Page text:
Now, there’s such a thing as hospitality. There’s also such as thing as fairness. Charging a tax on visitors to help pay for their share of city services may not be “hospitable,” say—but, sure enough, it’s fair. But what about targeting visitors’ pocketbooks and spending the proceeds to benefit the lodging industry, and leaving tax payers to pick up the bill?

Visitation v. Affordable Housing

I’m not anti-growth, but I do question the wisdom of Bozeman spending tax dollars to try to create more of it, when it seems we have plenty enough already. I say, let’s heed the advice of Fort Collins’ city leaders, who suggest a growing city ought to focus on the quality of living for those who have already arrived ahead of trying to attract yet-more-growth.

Affordable housing is, perhaps, the most significant challenge of Bozeman’s growth. By driving up property taxes (to provide city services to visitors), competing for scarce housing stock, and attracting additional new arrivals, the TBID only makes things worse.

Tourist lodging competes directly with resident housing. Demand for short-term rentals (e.g. AirBnB) competes with long-term rentals (i.e. housing for residents). Smaller Montana communities like Gardiner are experiencing this at crisis levels, where a combination of low tourism wages and the rapid conversion of local housing stock to short-term rentals is driving locals from their own town.

In the long-run, visitation drives growth. We know it anecdotally, from the stories we hear from our new friends and neighbors. Three-quarters of Bozeman’s population growth is attributable to new arrivals (mea cupla!). Who, of our four million annual visitors, could visit Bozeman and not be charmed by our city? Who could fail to appreciate its setting in the Gallatin Valley, or not feel a tug of desire to live at the foothills of the Bridgers?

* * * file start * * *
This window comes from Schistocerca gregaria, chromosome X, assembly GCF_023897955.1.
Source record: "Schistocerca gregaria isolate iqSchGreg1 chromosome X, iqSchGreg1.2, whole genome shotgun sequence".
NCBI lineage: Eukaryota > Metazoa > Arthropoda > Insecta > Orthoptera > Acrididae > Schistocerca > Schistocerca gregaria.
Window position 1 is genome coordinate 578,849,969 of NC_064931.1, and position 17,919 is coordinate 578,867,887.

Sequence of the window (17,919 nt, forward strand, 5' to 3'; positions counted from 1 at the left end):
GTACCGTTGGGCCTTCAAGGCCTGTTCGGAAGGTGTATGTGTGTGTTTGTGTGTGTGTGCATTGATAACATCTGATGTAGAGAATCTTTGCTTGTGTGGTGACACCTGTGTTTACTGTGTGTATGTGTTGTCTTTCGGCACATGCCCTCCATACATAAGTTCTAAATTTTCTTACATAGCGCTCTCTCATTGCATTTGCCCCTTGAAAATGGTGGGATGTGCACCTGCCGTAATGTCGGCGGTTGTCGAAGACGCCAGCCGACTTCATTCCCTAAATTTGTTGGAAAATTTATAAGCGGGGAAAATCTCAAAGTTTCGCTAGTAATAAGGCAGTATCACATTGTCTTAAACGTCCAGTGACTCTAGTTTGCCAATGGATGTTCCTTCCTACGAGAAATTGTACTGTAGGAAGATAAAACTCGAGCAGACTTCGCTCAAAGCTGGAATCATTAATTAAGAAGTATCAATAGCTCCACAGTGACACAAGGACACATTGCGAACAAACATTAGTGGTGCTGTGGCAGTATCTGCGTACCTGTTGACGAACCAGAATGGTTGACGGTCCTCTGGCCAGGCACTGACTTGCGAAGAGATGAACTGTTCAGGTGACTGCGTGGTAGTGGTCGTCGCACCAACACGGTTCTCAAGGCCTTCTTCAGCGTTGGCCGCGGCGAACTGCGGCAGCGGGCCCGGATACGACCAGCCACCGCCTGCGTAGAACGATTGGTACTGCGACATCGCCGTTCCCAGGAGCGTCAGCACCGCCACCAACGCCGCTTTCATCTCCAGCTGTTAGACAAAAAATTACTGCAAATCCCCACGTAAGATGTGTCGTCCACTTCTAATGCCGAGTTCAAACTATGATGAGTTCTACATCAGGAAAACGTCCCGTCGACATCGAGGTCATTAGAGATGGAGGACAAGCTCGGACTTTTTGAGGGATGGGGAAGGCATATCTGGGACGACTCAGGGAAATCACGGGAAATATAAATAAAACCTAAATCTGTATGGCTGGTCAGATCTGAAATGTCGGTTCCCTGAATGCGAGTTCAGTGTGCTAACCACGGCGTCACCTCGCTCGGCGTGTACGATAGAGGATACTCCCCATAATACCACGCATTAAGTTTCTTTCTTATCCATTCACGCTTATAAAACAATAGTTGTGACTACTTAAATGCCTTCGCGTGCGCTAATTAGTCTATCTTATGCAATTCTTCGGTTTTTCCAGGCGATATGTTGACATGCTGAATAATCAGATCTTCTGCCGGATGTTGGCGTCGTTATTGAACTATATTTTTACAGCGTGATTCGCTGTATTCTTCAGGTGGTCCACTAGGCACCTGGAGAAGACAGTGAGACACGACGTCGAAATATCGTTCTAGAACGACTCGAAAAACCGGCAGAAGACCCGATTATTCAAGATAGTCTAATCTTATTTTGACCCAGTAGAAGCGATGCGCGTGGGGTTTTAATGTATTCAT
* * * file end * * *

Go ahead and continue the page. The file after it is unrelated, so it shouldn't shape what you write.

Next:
The Skinny

It all boils down to this: we’re spending $1.2m million per year to try to bring more tourists to town. In the short term, this means higher property taxes for city residents, who pay for the infrastructure and services the visitors use. In the long run, this spending just drives growth. It’s a raw deal for tourists and city residents alike.

What Can be Done?

City commission approves the BTID budget. City commission could lean on the BTID Board (which sets the BTID budget) to redirect some funds to services that offset the impact of visitation (e.g. hiring additional police, building parking downtown). If this were to happen, the hotel interests might decide the Business Improvement District no longer served their interest, and choose not to pursue a renewal in 2024 when the current iteration of the district expires. This appeals to me—we get five years of value from the BTID, and then good riddance.

If the BTID were to lapse, I believe that Bozeman could establish a new “Special Improvement District” covering the same hotels, but with a new mandate to spend the proceeds to offset the costs of tourism currently borne by city tax payers. I’m frankly a bit shaky on the legal mechanism, here, but I believe this is possible.

For the time being, let City Commission know that you you’d like to see tourist tax dollars offset the community’s costs of hosting tourists, rather than being spent to draw more tourists. The BTID Board (with opportunity for public comment) meets occasionally on the fourth Tuesday of each month (they cancelled the June meeting scheduled for next week—nothing to talk about, apparently), and are scheduled to meet next on July 24th. To confirm that the board is actually meeting, check the city calendar a few days beforehand.

About Mark Egge

Two truths and a lie: Mark Egge is an outdoor enthusiast, opera singer, and a transportation data scientist. He lives in Bozeman, Montana.